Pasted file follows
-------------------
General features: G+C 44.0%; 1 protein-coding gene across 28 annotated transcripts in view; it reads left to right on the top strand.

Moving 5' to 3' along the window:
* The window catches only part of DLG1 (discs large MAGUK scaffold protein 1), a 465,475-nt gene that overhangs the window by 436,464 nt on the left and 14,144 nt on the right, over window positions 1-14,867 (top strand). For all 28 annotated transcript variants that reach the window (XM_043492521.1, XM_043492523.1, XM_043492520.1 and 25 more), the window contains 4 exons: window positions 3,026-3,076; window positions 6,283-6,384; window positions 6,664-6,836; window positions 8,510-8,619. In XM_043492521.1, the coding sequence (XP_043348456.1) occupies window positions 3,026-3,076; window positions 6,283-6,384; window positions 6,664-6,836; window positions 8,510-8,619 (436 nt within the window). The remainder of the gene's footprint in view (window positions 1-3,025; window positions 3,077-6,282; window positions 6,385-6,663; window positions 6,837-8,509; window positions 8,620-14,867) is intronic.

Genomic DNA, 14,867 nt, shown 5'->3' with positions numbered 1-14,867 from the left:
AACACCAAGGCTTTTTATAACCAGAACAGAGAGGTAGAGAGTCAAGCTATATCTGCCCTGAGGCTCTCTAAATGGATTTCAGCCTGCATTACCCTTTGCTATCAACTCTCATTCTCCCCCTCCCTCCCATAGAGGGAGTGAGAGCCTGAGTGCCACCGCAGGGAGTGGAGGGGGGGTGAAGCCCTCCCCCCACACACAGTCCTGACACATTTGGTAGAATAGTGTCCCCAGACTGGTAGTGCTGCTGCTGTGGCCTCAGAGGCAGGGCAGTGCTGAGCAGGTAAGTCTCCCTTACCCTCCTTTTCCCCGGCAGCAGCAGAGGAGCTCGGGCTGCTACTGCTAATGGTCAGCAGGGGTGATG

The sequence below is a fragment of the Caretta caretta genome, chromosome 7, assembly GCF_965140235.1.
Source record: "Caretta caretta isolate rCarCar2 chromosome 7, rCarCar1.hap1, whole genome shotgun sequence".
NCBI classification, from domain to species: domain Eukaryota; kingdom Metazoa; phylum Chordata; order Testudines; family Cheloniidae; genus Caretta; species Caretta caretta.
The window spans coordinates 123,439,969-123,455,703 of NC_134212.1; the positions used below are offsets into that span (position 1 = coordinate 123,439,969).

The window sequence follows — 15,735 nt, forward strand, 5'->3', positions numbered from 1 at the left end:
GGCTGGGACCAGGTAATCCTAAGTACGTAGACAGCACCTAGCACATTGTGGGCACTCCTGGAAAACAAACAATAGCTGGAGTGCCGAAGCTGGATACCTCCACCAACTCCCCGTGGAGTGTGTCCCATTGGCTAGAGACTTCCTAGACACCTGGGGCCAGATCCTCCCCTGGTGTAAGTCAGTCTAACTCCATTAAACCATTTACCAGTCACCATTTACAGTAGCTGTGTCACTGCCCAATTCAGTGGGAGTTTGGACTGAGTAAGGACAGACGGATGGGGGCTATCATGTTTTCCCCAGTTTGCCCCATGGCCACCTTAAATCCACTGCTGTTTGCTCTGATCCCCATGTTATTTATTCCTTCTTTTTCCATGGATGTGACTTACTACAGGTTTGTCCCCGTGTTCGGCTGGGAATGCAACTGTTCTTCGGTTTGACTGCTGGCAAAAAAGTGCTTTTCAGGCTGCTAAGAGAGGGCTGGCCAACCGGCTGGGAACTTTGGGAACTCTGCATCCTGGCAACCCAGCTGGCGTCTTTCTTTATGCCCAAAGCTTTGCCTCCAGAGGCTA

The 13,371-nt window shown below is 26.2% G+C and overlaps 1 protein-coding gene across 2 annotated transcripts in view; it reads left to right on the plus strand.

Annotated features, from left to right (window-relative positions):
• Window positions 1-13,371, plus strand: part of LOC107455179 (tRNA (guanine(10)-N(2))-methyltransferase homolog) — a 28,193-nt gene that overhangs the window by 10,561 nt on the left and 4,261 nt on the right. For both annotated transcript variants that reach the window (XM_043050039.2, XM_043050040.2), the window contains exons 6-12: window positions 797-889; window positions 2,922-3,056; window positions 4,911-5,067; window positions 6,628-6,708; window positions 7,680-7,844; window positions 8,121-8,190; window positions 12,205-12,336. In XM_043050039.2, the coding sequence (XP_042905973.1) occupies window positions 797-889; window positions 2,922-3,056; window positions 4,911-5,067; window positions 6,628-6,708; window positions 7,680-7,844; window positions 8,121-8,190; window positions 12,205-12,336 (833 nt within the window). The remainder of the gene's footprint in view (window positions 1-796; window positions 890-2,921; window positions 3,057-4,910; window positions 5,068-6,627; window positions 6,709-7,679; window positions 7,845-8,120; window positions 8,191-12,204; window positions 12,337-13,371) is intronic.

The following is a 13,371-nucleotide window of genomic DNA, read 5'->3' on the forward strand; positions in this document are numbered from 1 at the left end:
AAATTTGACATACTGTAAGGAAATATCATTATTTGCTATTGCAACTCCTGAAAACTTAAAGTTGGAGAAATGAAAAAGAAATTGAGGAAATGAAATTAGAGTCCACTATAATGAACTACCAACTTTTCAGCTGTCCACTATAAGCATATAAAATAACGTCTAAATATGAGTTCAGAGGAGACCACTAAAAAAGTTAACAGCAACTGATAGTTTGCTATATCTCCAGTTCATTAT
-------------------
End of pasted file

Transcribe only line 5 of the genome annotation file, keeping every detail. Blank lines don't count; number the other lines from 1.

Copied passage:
AACACCAAGGCTTTTTATAACCAGAACAGAGAGGTAGAGAGTCAAGCTATATCTGCCCTGAGGCTCTCTAAATGGATTTCAGCCTGCATTACCCTTTGCTATCAACTCTCATTCTCCCCCTCCCTCCCATAGAGGGAGTGAGAGCCTGAGTGCCACCGCAGGGAGTGGAGGGGGGGTGAAGCCCTCCCCCCACACACAGTCCTGACACATTTGGTAGAATAGTGTCCCCAGACTGGTAGTGCTGCTGCTGTGGCCTCAGAGGCAGGGCAGTGCTGAGCAGGTAAGTCTCCCTTACCCTCCTTTTCCCCGGCAGCAGCAGAGGAGCTCGGGCTGCTACTGCTAATGGTCAGCAGGGGTGATG